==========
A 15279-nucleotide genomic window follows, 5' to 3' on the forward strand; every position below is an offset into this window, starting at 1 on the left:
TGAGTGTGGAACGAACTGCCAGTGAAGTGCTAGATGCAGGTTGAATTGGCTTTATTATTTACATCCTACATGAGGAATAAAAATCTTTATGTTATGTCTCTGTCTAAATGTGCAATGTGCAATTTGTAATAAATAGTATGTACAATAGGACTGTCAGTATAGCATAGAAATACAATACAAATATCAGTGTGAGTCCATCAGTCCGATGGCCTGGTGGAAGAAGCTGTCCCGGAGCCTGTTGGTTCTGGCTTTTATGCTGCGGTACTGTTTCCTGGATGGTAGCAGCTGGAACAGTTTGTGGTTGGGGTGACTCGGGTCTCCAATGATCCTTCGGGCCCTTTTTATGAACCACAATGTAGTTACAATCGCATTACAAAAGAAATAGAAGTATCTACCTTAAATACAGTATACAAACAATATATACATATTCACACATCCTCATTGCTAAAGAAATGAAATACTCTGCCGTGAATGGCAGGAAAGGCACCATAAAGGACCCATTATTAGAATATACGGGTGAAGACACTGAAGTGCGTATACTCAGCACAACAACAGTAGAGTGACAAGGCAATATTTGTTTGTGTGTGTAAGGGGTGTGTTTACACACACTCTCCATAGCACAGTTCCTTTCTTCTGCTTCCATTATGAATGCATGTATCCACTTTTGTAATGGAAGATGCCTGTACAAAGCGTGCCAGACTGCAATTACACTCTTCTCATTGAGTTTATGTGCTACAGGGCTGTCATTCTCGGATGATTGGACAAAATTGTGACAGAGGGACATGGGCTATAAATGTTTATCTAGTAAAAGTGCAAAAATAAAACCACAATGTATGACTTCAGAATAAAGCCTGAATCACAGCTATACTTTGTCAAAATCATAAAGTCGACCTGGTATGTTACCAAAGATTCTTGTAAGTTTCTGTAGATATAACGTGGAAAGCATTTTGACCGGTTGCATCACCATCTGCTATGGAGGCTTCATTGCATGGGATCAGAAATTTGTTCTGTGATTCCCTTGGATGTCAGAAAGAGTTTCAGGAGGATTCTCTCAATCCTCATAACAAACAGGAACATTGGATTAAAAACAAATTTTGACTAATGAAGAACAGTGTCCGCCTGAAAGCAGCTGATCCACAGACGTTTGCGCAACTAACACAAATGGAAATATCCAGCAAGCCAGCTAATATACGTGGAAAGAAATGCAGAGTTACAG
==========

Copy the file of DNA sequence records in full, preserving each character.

A 15279-nucleotide genomic window follows, 5' to 3' on the forward strand; every position below is an offset into this window, starting at 1 on the left:
TGAGTGTGGAACGAACTGCCAGTGAAGTGCTAGATGCAGGTTGAATTGGCTTTATTATTTACATCCTACATGAGGAATAAAAATCTTTATGTTATGTCTCTGTCTAAATGTGCAATGTGCAATTTGTAATAAATAGTATGTACAATAGGACTGTCAGTATAGCATAGAAATACAATACAAATATCAGTGTGAGTCCATCAGTCCGATGGCCTGGTGGAAGAAGCTGTCCCGGAGCCTGTTGGTTCTGGCTTTTATGCTGCGGTACTGTTTCCTGGATGGTAGCAGCTGGAACAGTTTGTGGTTGGGGTGACTCGGGTCTCCAATGATCCTTCGGGCCCTTTTTATGAACCACAATGTAGTTACAATCGCATTACAAAAGAAATAGAAGTATCTACCTTAAATACAGTATACAAACAATATATACATATTCACACATCCTCATTGCTAAAGAAATGAAATACTCTGCCGTGAATGGCAGGAAAGGCACCATAAAGGACCCATTATTAGAATATACGGGTGAAGACACTGAAGTGCGTATACTCAGCACAACAACAGTAGAGTGACAAGGCAATATTTGTTTGTGTGTGTAAGGGGTGTGTTTACACACACTCTCCATAGCACAGTTCCTTTCTTCTGCTTCCATTATGAATGCATGTATCCACTTTTGTAATGGAAGATGCCTGTACAAAGCGTGCCAGACTGCAATTACACTCTTCTCATTGAGTTTATGTGCTACAGGGCTGTCATTCTCGGATGATTGGACAAAATTGTGACAGAGGGACATGGGCTATAAATGTTTATCTAGTAAAAGTGCAAAAATAAAACCACAATGTATGACTTCAGAATAAAGCCTGAATCACAGCTATACTTTGTCAAAATCATAAAGTCGACCTGGTATGTTACCAAAGATTCTTGTAAGTTTCTGTAGATATAACGTGGAAAGCATTTTGACCGGTTGCATCACCATCTGCTATGGAGGCTTCATTGCATGGGATCAGAAATTTGTTCTGTGATTCCCTTGGATGTCAGAAAGAGTTTCAGGAGGATTCTCTCAATCCTCATAACAAACAGGAACATTGGATTAAAAACAAATTTTGACTAATGAAGAACAGTGTCCGCCTGAAAGCAGCTGATCCACAGACGTTTGCGCAACTAACACAAATGGAAATATCCAGCAAGCCAGCTAATATACGTGGAAAGAAATGCAGAGTTACAG